I grew up mostly in the country. So ceaselessly does nature offer sights and sounds that I don't remember seeing my first butterfly. But years later, I witnessed a small child discovering what was obviously the first butterfly of his life. Watching his awareness, pursuit, examination, wonderment, I found myself in a moment of epiphany - recognizing, perhaps, something of the nature of ecstasy.
Since then, it has stuck in my mind that a well-lived life must insist such experience should happen each day. If days pass, which inevitably they must, without the equivalent of a first butterfly, at least each day must be lived in the certainty that such a moment is soon to come.
A prudently provident personal library is an infinite store of butterflies awaiting discovery.
Any book worth its ink can hold such promise. But there is a specially valuable sort of volume. A new one has just come to me, and I commend it without a single grain of salt: "Ladyfingers & Nun's Tummies: A Lighthearted Look at How Foods Got Their Names," by Martha Barnette" (Times/Random House. 213 pages. Barnette is a former Washington Post reporter who now writes for Allure. She is fascinated - nay, obsessed, transfixed - by the intercourse of languages, especially ancient ones. In her introduction, she gives a splendid tribute to the late, great Dr. Leonard Latkovski, her professor of classical linguistics who led her to do her previous book, "A Garden of Words" (1992).
There are similar books to this one. "The Glutton's Glossary," by John Ayto, is a particularly engaging one. Many of the more charming cookbooks do the job in bits and pieces, though I know of no volume as rich in food-and-language lore as this.
Anyone faintly fond of pasta knows that the Italian language and Italian food fascination cannot resist visual metaphors - vermicelli, little worms; linguine, little tongues, and so on, but it might come as a surprise that the German noodle word, spaetzle, means little sparrows. Some Spanish dialects call popcorn palomitas, little doves.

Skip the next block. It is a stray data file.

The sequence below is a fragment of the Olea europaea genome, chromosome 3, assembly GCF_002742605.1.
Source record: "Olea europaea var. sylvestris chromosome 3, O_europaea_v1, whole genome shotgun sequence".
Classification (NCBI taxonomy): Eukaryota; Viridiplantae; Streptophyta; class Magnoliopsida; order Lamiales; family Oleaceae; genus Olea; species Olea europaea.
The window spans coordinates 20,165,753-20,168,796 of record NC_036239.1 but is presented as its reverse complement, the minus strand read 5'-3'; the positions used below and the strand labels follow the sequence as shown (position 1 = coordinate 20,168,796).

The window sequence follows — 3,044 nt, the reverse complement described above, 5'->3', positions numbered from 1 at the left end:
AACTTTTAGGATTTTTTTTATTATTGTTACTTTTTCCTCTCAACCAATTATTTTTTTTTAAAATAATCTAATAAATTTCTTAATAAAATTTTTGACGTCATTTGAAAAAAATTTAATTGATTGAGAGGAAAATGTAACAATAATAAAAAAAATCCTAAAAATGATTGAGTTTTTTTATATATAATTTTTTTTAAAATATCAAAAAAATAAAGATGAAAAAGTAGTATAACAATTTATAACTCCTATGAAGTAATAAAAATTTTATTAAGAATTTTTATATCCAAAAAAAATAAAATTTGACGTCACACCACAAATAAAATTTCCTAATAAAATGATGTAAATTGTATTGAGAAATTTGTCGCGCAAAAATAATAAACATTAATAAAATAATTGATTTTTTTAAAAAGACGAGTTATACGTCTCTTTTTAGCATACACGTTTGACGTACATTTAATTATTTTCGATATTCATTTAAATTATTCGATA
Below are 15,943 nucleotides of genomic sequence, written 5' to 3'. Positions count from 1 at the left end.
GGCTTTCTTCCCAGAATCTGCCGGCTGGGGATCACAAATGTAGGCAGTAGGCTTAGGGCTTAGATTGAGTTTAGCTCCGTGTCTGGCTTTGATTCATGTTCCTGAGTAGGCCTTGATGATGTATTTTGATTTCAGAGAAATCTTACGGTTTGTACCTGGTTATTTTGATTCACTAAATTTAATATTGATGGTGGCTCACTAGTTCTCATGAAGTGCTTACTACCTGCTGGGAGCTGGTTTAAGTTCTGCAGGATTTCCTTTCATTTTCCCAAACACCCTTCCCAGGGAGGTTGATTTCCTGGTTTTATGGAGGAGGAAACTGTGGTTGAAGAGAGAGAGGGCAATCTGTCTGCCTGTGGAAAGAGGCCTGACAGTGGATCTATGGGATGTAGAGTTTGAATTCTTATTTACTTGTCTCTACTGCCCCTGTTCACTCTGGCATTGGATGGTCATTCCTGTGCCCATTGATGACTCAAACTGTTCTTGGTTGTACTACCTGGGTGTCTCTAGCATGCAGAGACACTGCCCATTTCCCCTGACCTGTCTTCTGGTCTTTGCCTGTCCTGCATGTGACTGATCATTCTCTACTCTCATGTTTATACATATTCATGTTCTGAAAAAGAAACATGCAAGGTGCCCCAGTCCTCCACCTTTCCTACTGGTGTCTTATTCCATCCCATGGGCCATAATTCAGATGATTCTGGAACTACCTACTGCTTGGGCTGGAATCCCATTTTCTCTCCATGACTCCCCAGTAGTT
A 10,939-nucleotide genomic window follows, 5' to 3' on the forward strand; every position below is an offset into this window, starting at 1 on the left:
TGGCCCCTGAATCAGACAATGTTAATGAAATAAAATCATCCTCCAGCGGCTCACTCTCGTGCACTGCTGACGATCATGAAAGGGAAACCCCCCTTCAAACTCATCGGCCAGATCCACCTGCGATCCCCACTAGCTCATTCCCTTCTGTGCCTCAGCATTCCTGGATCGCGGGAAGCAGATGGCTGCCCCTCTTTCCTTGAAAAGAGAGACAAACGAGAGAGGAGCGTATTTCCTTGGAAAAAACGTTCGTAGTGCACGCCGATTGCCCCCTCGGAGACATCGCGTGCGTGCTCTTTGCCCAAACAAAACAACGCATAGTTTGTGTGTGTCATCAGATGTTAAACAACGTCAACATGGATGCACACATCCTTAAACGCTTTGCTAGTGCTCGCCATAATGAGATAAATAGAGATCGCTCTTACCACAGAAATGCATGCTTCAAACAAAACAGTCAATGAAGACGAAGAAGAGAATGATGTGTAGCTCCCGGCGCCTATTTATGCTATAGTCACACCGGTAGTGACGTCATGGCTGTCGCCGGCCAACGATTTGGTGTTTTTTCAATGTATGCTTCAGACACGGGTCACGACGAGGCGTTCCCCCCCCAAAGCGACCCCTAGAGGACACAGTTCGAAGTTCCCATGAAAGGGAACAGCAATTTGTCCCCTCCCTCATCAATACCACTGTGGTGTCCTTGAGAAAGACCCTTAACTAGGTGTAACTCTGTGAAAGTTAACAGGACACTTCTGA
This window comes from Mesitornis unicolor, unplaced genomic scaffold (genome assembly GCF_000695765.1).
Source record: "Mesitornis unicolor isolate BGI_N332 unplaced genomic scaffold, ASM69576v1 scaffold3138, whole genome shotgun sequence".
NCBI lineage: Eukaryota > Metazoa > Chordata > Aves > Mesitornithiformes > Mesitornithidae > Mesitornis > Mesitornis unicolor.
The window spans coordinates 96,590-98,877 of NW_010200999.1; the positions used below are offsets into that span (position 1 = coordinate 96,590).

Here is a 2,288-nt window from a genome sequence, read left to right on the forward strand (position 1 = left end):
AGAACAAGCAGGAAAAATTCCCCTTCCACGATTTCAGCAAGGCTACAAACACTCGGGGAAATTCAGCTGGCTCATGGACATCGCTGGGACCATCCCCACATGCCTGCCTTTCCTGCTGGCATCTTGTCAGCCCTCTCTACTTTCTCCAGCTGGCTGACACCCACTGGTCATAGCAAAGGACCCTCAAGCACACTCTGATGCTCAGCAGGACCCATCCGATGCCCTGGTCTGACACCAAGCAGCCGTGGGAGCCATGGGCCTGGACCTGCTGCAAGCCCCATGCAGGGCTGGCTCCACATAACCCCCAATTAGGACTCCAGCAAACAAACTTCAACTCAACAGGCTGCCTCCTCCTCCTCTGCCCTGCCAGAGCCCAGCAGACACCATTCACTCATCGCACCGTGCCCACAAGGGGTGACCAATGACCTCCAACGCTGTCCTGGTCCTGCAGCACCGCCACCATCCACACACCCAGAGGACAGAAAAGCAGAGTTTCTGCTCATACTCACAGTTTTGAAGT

It's tempting to run a selected inventory of such terms here. But go find them for yourself.
There is an enchanting chapter: "Edible Eponyms and Tasty Toponyms: Foods Named for People and Places." Rich delvings into mysticism inform the delicious chapter "Angel's Hair, Devil's Droppings, Nun's Tummies, and Monk's Balls: Food Names Associated With Religion and the Supernatural." There are amazing numbers of food forms in other languages that do not bear translation into English in a family newspaper. Some are highly fanciful and others simply vulgar. The book ends with a learned but delightful sort of glossary of food terms and processes that goes miles beyond food.
Finally, the power of the book is that it is a celebration - often verging on ecstasy - of the joy of learning, of the pursuit of knowledge for its own sake. Where has that gone? Sacrificed to politics? Here is a scholar who exudes awareness, whose references, tracings, pursuits of origins in a dozen or more languages and how they interplay pulse from every page. And this learnedness, rather than being tedious, is an exultation.
So dense is her scholarship and so demanding her precision, that sometimes the book seems tough slogging. It is so only if you insist on treating it as a tyrannical text, fearing a 10-minute pop quiz at any moment. If you read the book dancing from delight to delight, ignoring nothing but not doing drills, it rollicks along.
Going through the immense intricacies of food language makes even stronger the argument in my mind that civilizations have learned to make superb food and grand wine only when they have found themselves in stasis: When there is nowhere to go, geographically or in social order, a tacit decision turns a culture's main energies to ornamenting the here and now and tomorrow. America, as least so long as it was going ever upward and forward, developed the food form that is eaten best on a escalator: the hamburger.
So Ms. Barnette's book draws heavily on mature civilizations, with centuries of elaborate food celebration.
Her book goes into my shelves near a dozen or so others - none about food 'that are my particular favorites for browsing (a food word, of course). Among them, almost at random, for I offer no measured inventory of appraisals here:
Of course Ambrose Bierce's "The Devil's Dictionary" is one of the great joys, although more provocative, by intent, than informative. I never tire of "Panati's Extraordinary Origins of Everyday Things," by Charles Panati (Perennial Library); "What's What, A Visual Glossary of the Physical World," by David Fisher ** and Reginald Bragonier. (Hammond); "Why Do They Call It Topeka: How Places Got Their Names," by John W. Pursell (Citadel Press); forever, "Bulfinch's Mythology," by Thomas Bulfinch (first published in 1855, available in various editions); "The Dictionary of Imaginary Places," by Alberto Manguel and Gianni Guadalupi (Macmillan).
There are others that delight me regularly, and dozens I have not run across yet, or have failed to cling to. Browse for your own. Any competent bookseller can find the current editions of the books I mention here, or lead you to an out-of-print source.
There is, I suppose, a danger that sampling of bits and pieces of knowledge may produce a sort of faux-sophistication. It can encourage the kind of accumulation of trivia that presents a bogus sense of learnedness. But if that's your taste, why not?
Do you know the word "graminivorous"? Ms. Barnette instructs that it means "grass eating." I had always assumed it referred to people who consumed phonograph records.
So much to learn! So little time!
Pub Date: 4/20/97